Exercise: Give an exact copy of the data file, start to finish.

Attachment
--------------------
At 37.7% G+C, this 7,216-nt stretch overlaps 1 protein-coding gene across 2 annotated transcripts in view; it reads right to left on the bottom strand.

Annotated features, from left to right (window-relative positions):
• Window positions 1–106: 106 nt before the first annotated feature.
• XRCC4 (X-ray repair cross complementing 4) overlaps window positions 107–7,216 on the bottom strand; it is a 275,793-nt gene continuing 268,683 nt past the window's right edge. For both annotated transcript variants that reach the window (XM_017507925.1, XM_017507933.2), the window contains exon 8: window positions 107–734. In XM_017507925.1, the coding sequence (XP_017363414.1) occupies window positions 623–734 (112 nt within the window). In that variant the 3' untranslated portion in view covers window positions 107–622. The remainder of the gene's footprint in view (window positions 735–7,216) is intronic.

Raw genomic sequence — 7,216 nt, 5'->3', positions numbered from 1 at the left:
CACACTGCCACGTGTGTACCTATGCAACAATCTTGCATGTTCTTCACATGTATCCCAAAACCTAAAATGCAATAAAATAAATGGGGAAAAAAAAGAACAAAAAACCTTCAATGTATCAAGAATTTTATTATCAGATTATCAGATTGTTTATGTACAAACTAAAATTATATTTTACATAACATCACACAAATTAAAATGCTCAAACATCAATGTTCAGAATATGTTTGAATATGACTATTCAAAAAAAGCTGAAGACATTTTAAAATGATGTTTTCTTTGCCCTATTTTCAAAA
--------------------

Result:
At 37.7% G+C, this 7,216-nt stretch overlaps 1 protein-coding gene across 2 annotated transcripts in view; it reads right to left on the bottom strand.

Annotated features, from left to right (window-relative positions):
• Window positions 1–106: 106 nt before the first annotated feature.
• XRCC4 (X-ray repair cross complementing 4) overlaps window positions 107–7,216 on the bottom strand; it is a 275,793-nt gene continuing 268,683 nt past the window's right edge. For both annotated transcript variants that reach the window (XM_017507925.1, XM_017507933.2), the window contains exon 8: window positions 107–734. In XM_017507925.1, the coding sequence (XP_017363414.1) occupies window positions 623–734 (112 nt within the window). In that variant the 3' untranslated portion in view covers window positions 107–622. The remainder of the gene's footprint in view (window positions 735–7,216) is intronic.

Raw genomic sequence — 7,216 nt, 5'->3', positions numbered from 1 at the left:
CACACTGCCACGTGTGTACCTATGCAACAATCTTGCATGTTCTTCACATGTATCCCAAAACCTAAAATGCAATAAAATAAATGGGGAAAAAAAAGAACAAAAAACCTTCAATGTATCAAGAATTTTATTATCAGATTATCAGATTGTTTATGTACAAACTAAAATTATATTTTACATAACATCACACAAATTAAAATGCTCAAACATCAATGTTCAGAATATGTTTGAATATGACTATTCAAAAAAAGCTGAAGACATTTTAAAATGATGTTTTCTTTGCCCTATTTTCAAAA